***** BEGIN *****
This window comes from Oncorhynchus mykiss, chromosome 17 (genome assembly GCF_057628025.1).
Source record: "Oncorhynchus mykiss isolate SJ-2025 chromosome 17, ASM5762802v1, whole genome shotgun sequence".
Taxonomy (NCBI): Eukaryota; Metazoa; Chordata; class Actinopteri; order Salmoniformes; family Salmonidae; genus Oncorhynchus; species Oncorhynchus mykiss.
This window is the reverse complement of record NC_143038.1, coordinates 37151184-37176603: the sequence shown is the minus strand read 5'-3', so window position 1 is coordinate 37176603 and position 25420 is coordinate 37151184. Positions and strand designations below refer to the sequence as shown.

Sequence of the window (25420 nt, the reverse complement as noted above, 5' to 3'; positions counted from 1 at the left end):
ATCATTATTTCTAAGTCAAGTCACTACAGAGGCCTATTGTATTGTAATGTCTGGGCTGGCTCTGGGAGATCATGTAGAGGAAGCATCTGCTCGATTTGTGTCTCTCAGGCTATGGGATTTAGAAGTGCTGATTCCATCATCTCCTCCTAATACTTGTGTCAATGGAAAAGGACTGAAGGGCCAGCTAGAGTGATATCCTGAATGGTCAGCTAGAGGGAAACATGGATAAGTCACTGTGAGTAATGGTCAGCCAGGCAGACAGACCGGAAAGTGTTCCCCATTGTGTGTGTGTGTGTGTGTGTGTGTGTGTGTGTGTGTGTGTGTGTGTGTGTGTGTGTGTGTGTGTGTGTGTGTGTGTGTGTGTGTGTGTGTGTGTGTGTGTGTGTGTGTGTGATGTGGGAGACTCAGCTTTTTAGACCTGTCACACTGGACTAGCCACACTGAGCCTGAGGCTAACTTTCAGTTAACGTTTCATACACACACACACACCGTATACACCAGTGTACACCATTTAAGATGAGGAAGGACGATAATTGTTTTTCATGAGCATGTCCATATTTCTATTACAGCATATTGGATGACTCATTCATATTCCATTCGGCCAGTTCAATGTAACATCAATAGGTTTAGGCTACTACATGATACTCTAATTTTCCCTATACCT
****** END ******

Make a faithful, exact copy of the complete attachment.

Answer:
This window comes from Oncorhynchus mykiss, chromosome 17 (genome assembly GCF_057628025.1).
Source record: "Oncorhynchus mykiss isolate SJ-2025 chromosome 17, ASM5762802v1, whole genome shotgun sequence".
Taxonomy (NCBI): Eukaryota; Metazoa; Chordata; class Actinopteri; order Salmoniformes; family Salmonidae; genus Oncorhynchus; species Oncorhynchus mykiss.
This window is the reverse complement of record NC_143038.1, coordinates 37151184-37176603: the sequence shown is the minus strand read 5'-3', so window position 1 is coordinate 37176603 and position 25420 is coordinate 37151184. Positions and strand designations below refer to the sequence as shown.

Sequence of the window (25420 nt, the reverse complement as noted above, 5' to 3'; positions counted from 1 at the left end):
ATCATTATTTCTAAGTCAAGTCACTACAGAGGCCTATTGTATTGTAATGTCTGGGCTGGCTCTGGGAGATCATGTAGAGGAAGCATCTGCTCGATTTGTGTCTCTCAGGCTATGGGATTTAGAAGTGCTGATTCCATCATCTCCTCCTAATACTTGTGTCAATGGAAAAGGACTGAAGGGCCAGCTAGAGTGATATCCTGAATGGTCAGCTAGAGGGAAACATGGATAAGTCACTGTGAGTAATGGTCAGCCAGGCAGACAGACCGGAAAGTGTTCCCCATTGTGTGTGTGTGTGTGTGTGTGTGTGTGTGTGTGTGTGTGTGTGTGTGTGTGTGTGTGTGTGTGTGTGTGTGTGTGTGTGTGTGTGTGTGTGTGTGTGTGTGTGTGTGTGTGATGTGGGAGACTCAGCTTTTTAGACCTGTCACACTGGACTAGCCACACTGAGCCTGAGGCTAACTTTCAGTTAACGTTTCATACACACACACACACCGTATACACCAGTGTACACCATTTAAGATGAGGAAGGACGATAATTGTTTTTCATGAGCATGTCCATATTTCTATTACAGCATATTGGATGACTCATTCATATTCCATTCGGCCAGTTCAATGTAACATCAATAGGTTTAGGCTACTACATGATACTCTAATTTTCCCTATACCT